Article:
by Marshal Davis
I like to make art that is universal, surpassing the walls of time, culture, and good and evil. Glitch art presented me with a simple way to create art that would reach through these barriers.
I started glitch art by following the practicum of making a glitched image. On the most basic level, this practice entails randomly altering the code that makes up a digital image to create an abstract reproduction. But something about this unruly genesis didn’t sit well with me, I felt like the images lacked a defining instrumentation that would make it mine.
Then I wondered, “What if I forced glitch art back into a classical medium?” I took a few of my favorite glitch art images and tweaked them until their colors swirled and smoothed to have this type of Van Gogh feeling (see “Footing” and “Foreign Affairs”). I was pleased with the result and adopted it for all future images, but still felt that the images lacked a piece of me.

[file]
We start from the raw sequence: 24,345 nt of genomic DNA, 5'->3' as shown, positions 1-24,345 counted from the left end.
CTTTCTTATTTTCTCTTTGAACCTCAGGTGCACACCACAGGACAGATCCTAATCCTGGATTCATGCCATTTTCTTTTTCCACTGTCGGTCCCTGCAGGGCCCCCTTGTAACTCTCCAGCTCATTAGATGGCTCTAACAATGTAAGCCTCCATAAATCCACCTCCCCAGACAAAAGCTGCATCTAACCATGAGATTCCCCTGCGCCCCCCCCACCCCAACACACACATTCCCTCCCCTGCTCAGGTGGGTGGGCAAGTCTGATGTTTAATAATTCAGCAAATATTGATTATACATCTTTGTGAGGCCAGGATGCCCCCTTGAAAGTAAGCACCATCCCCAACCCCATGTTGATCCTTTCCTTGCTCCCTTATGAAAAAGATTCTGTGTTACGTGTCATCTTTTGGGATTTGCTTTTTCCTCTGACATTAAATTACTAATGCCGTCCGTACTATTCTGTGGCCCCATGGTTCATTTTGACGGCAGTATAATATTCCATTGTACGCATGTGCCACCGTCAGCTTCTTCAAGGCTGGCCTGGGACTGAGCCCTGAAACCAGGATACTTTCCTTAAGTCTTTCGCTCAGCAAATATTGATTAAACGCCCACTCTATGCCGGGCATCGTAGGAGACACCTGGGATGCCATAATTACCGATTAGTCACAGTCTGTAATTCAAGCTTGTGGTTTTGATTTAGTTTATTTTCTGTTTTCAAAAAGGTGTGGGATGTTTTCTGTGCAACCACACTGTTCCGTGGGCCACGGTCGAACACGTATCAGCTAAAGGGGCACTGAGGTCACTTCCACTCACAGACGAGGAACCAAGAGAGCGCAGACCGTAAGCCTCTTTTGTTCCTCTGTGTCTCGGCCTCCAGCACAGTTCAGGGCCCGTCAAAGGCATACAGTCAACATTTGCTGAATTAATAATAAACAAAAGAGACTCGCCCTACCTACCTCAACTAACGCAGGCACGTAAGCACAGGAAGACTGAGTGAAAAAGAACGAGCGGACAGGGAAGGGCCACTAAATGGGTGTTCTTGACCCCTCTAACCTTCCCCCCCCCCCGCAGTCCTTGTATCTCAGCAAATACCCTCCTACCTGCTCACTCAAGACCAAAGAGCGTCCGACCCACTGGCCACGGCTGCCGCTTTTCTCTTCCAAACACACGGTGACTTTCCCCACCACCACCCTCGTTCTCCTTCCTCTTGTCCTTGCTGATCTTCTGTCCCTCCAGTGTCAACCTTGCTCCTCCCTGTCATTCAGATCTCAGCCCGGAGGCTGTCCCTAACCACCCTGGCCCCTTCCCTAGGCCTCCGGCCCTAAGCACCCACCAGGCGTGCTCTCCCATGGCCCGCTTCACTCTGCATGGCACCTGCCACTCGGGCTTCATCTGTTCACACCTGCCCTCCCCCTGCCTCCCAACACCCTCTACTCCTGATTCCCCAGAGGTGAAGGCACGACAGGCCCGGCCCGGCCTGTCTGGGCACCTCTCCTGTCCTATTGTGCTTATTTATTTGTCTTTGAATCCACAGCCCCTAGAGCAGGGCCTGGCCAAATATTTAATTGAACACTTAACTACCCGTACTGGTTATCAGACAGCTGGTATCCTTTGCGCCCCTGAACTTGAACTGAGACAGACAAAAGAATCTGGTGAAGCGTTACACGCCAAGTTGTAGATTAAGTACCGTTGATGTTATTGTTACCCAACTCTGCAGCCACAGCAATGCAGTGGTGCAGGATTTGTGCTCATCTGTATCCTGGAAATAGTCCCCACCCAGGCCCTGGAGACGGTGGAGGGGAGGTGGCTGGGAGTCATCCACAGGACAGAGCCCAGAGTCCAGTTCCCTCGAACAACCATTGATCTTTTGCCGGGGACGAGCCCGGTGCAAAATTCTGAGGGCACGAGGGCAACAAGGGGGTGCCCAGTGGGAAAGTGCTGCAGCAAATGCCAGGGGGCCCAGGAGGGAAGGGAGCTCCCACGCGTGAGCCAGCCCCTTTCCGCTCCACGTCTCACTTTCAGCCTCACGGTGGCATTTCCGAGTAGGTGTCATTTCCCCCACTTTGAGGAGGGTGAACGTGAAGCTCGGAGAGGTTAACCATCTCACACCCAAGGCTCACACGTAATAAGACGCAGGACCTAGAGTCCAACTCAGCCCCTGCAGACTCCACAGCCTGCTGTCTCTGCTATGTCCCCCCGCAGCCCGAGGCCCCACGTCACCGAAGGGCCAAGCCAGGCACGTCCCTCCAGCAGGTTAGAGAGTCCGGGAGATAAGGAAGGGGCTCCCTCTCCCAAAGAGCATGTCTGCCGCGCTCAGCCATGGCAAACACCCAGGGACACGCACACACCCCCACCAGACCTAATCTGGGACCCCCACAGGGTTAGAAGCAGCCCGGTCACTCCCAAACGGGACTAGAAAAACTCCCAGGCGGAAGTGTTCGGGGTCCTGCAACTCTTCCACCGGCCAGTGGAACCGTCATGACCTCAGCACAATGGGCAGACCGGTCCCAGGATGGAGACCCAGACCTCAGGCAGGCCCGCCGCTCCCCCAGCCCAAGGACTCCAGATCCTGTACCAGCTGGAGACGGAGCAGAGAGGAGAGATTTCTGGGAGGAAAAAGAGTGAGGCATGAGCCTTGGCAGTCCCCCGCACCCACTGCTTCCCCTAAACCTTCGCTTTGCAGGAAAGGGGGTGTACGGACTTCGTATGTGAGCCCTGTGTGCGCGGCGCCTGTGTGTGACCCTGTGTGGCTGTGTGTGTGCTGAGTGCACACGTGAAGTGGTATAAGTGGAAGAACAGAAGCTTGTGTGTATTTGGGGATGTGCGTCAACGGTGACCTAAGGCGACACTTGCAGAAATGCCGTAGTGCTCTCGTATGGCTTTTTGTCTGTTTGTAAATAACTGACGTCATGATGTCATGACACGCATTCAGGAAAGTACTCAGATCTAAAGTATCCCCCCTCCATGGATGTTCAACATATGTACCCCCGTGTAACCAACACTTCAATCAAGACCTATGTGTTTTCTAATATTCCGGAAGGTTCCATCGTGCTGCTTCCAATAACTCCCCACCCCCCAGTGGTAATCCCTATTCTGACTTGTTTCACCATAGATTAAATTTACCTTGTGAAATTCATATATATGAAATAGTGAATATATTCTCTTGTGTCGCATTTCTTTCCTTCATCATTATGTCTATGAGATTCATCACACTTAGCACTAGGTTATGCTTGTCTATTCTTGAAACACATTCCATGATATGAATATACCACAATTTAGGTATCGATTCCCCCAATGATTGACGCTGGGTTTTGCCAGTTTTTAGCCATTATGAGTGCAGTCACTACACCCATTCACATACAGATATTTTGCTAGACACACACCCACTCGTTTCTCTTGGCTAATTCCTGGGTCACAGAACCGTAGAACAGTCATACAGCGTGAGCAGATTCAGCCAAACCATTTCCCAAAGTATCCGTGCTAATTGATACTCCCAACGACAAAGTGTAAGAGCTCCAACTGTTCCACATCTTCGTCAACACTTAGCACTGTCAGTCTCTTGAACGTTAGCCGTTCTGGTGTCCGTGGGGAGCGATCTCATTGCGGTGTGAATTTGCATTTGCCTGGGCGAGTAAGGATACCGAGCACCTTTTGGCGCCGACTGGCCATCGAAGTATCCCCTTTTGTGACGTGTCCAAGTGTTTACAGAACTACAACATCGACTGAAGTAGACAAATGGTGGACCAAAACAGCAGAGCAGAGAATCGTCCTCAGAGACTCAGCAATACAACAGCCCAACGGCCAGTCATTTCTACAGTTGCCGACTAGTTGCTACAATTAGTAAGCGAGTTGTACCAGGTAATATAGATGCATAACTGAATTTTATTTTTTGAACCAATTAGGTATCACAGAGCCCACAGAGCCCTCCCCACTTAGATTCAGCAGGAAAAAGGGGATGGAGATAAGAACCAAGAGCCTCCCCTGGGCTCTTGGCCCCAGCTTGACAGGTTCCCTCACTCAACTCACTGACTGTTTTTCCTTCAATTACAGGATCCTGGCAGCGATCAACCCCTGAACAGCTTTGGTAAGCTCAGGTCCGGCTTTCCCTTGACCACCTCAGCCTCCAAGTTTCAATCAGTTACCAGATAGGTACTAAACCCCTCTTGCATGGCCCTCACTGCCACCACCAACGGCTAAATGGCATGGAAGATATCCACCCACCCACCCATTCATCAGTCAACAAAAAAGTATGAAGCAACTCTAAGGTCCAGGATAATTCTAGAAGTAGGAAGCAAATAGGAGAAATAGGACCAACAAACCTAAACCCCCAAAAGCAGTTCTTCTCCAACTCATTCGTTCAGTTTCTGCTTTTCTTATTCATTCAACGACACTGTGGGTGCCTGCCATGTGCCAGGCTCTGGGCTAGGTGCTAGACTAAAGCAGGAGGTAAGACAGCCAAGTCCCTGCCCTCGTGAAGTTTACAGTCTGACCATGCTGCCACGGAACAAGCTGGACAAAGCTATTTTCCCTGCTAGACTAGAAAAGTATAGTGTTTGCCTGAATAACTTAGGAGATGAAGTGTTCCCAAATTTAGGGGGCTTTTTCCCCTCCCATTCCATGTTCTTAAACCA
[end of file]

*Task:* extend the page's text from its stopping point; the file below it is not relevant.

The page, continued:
My second approach to assert control over the glitch art was to select images that were significant to me. One example of my second approach was a screenshot of the Pokémon game. (see “Infinite Rare Candy”). The third method to control the madness was to first photoshop an image, and then glitch my already altered image (see “Abraham Villa”).
The final method developed to impose control over the glitch art. I would find symbols or patterns in the image’s code and replace them with alternate coding. My favorite example was a picture of Adolf Hitler. I found all instances of the code “h8” (hate) and replaced it with “<3” (heart or love). I also sought out codes like “fr” (fear) or “evl” (evil) and replaced them with other random codes from happy images. The result was a piece that I call “<3”. This method preserved the organic nature of glitch art while allowing me to express something that I felt.